Early short-wheelbase 911s are hugely soughtafter for historic racing and rallying, and of course hugely expensive to match. The 912s look identical, and the smaller, lighter four-cylinder engine makes for much better weight distribution and safer handling, at the cost of losing that six-cylinder wail.

This one is currently built to quite a basic specification, and I’ll admit it feels tame compared with most of the others. But the chance to drive an early Porsche round a circuit is not to be sniffed at – and the experience is significantly different from the rest.

It starts from the driving position. Cab-forward, feet offset to the centre, accelerator pedal hinged from its base, the long gearlever protruding from a near-flat floor – and sporting a dogleg-first shift pattern, meaning that second is where first would normally be, third where second would be, etc. Oh, and the engine fires up with an air-cooled thrum that could only be Porsche. Or Volkswagen…

The gearshift movement is long and rubbery, but it’s never a problem to find the right gear. The accelerator action feels heavy and initially a little awkward, but the clutch, brake and steering are delightfully light and feelsome. In fact, that steering could easily be the best here; on track, it feeds back every undulation, every camber change, in a way that only an early Porsche can.

We’re making decent progress, circulating the track smoothly and undramatically, with everything working exactly as it should. The handling feels predictable, none of the famous tail-waywardness showing through at these speeds – and in fact, the 912 is far less prone to that – and the grip through corners is tenacious as long as the car is powered through, keeping weight over the rear.

The engine feels strong, unburstable, but undramatic, even when revving hard. And it’s this aural effect, along with the sheer competence of the 912, that makes it perhaps the least exciting of all the cars here – but with more time to explore its abilities, I feel that might change.

1968 Mini Cooper MkII

And now for something completely different… Though just how different the Mini would feel is astonishing.

‘A Mini Cooper is really the pinnacle of the St Mary’s Trophy,’ says David, ‘and you’ll see them in fantastic David and Goliath battles with Ford Falcons and Mk2 Jaguars. The front tyres do everything, the rears don’t do anything. You could leave them on for 25 years and they wouldn’t wear out.’

This sounds odd in the extreme. Time to find out. Another airy cabin, this one admittedly rather smaller than the Cortina’s, though the speedometer still feels far, far away in the centre of the dash. The steering wheel, famously, is closer to the horizontal than the vertical plane; since (Mini) time began, the position has been compared with that of a London bus.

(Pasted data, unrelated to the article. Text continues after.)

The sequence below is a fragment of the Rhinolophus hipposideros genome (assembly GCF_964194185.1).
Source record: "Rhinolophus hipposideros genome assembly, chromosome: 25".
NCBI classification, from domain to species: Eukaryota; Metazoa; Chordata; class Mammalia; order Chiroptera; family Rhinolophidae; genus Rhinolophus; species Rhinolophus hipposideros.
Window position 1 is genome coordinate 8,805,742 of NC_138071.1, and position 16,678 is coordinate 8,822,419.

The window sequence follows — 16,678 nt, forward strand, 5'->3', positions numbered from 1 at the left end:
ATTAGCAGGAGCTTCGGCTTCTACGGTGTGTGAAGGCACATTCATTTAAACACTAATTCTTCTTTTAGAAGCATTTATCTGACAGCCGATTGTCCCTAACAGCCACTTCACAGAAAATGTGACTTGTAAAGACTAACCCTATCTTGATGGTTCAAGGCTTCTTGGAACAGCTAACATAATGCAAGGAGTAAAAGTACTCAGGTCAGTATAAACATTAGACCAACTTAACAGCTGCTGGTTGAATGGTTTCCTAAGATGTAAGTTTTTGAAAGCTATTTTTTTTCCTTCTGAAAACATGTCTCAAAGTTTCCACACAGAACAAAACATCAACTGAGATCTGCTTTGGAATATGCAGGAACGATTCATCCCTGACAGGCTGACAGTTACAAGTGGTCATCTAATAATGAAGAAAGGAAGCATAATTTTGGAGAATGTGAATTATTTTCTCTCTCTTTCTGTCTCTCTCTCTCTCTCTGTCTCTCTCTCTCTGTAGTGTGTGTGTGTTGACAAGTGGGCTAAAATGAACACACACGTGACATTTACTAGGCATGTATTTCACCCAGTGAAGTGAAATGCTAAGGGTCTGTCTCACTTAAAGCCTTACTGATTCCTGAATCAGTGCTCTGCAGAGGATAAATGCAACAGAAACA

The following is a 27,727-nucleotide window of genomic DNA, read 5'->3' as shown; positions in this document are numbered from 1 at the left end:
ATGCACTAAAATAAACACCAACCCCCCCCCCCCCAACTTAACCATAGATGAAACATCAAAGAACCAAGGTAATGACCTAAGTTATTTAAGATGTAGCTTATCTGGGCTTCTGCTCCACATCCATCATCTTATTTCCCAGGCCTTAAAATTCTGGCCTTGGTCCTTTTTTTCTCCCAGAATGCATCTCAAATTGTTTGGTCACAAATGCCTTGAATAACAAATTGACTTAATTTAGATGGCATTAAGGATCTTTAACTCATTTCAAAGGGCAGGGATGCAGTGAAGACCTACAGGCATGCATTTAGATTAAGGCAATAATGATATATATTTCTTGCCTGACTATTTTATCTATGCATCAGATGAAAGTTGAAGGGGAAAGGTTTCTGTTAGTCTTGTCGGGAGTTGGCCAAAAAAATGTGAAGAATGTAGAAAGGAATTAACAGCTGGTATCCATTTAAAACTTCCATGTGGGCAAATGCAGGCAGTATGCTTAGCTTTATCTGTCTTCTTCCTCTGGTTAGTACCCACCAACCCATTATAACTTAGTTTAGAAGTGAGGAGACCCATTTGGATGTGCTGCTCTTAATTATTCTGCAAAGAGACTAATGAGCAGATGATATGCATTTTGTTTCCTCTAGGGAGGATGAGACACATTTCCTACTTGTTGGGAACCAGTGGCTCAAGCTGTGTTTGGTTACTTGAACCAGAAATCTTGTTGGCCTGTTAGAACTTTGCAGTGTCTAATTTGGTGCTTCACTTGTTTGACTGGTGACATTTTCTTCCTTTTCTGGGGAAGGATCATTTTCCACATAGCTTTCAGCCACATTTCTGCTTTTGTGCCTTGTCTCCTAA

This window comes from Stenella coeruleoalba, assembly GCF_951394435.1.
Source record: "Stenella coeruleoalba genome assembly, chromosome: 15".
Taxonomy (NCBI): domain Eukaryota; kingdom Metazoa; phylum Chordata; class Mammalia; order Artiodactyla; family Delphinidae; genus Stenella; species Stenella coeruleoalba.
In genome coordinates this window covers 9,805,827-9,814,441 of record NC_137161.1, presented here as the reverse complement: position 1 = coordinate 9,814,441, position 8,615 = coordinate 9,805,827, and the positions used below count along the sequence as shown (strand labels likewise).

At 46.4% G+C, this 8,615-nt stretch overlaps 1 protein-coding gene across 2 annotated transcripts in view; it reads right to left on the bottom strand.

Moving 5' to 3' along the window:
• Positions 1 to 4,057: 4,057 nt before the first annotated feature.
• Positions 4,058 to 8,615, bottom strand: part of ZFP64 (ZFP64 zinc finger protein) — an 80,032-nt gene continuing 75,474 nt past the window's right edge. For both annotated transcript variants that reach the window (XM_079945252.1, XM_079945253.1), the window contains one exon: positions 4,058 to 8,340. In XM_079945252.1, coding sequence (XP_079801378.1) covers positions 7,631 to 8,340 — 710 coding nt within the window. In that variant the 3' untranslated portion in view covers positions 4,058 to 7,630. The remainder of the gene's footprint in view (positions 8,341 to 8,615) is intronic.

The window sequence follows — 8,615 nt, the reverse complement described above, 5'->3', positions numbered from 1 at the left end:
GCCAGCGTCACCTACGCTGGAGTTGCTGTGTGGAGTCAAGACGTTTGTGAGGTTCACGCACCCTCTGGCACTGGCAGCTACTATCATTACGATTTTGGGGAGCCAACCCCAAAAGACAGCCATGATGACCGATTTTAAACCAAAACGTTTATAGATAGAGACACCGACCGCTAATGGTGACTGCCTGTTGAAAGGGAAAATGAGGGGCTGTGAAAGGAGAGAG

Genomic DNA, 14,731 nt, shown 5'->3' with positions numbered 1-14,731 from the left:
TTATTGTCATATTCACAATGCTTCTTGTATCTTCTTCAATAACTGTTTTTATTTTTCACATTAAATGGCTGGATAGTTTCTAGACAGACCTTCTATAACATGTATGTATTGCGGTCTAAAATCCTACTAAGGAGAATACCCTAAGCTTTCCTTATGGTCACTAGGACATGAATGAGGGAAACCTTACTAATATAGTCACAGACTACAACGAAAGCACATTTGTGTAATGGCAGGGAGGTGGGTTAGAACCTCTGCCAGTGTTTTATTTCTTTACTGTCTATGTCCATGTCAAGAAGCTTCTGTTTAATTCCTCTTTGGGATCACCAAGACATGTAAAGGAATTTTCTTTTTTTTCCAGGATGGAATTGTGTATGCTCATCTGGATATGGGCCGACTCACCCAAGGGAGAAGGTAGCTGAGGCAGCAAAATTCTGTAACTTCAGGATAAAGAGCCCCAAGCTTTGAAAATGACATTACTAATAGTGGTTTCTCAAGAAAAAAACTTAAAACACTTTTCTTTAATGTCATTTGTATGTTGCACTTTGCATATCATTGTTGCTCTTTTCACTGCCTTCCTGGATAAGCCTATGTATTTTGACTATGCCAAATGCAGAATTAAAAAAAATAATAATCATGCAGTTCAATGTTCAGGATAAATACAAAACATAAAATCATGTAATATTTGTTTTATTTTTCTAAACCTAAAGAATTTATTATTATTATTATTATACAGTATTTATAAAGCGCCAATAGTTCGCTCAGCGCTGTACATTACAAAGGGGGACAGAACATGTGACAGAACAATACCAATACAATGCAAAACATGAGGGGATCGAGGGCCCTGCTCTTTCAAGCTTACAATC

Still, all else is fine, and everything feels perfectly normal as we pull away down the pitlane and buzz onto the circuit, the little A-series – this one bored out to 1310cc – already revving hard.

Mindful of David’s advice, I keep steering movements to the minimum to turn into Madgwick, and yet – whoah! – the little car still turns in far more sharply than expecting, seeming to pivot around the engine as if there’s nothing behind it at all. Disconcerting, because I’m behind it…

I have to correct the steering to avoid turning into the kerb, which prompts another larger than expected move across the track. Remember when you first tried a driving game console, and watched your virtual car swing from side to side as your thumb/brain struggled to master the required subtlety of movement? Well that’s how this feels.

A few corners in, and it becomes clear. There’s no movement in the suspension, just none at all, and the car’s wheelbase is a mere two metres, and so even the tiniest steering input produces a marked change of direction. Back off the power mid-corner and the rear tyres unload and let go, so the technique is to brake lightly, use the tiniest movement of the steering wheel to turn in, then power through the corner. Seasoned Mini racers will set the car sideways on the entry to the corner and half slide, half bounce through, usually nipping past several cars in the process.

However you do it, you can’t fail to have fun. That A-series engine may be basic but it keeps revving away as you tear round the circuit, breathless and giddy from the mix of excitement and hilarity of the Mini driving experience. If you’ve never driven a race-spec Mini on a track before, add it to your bucket list now. Right now.

1960 Jaguar Mk2 3.4

From the sublime… to the Mk2, which it would be tempting to say is as far from the Mini as it’s possible to get, except that the huge Ford Falcon looms large in the distance. Still, the Mk2 provides a remarkable contrast with the Mini, particularly with its opulent interior still intact.

‘It’s the oldest car here,’ says David. ‘In the 1960s, these cars turned up to circuits still with all the leather and walnut. By the mid-1960s, the racers had realised how much was to be gained by losing weight, and they started stripping them out.

‘This Mk2 is really heavy, and you’ll notice that the steering feels a little vague, but the engine is like a little Swiss watch.’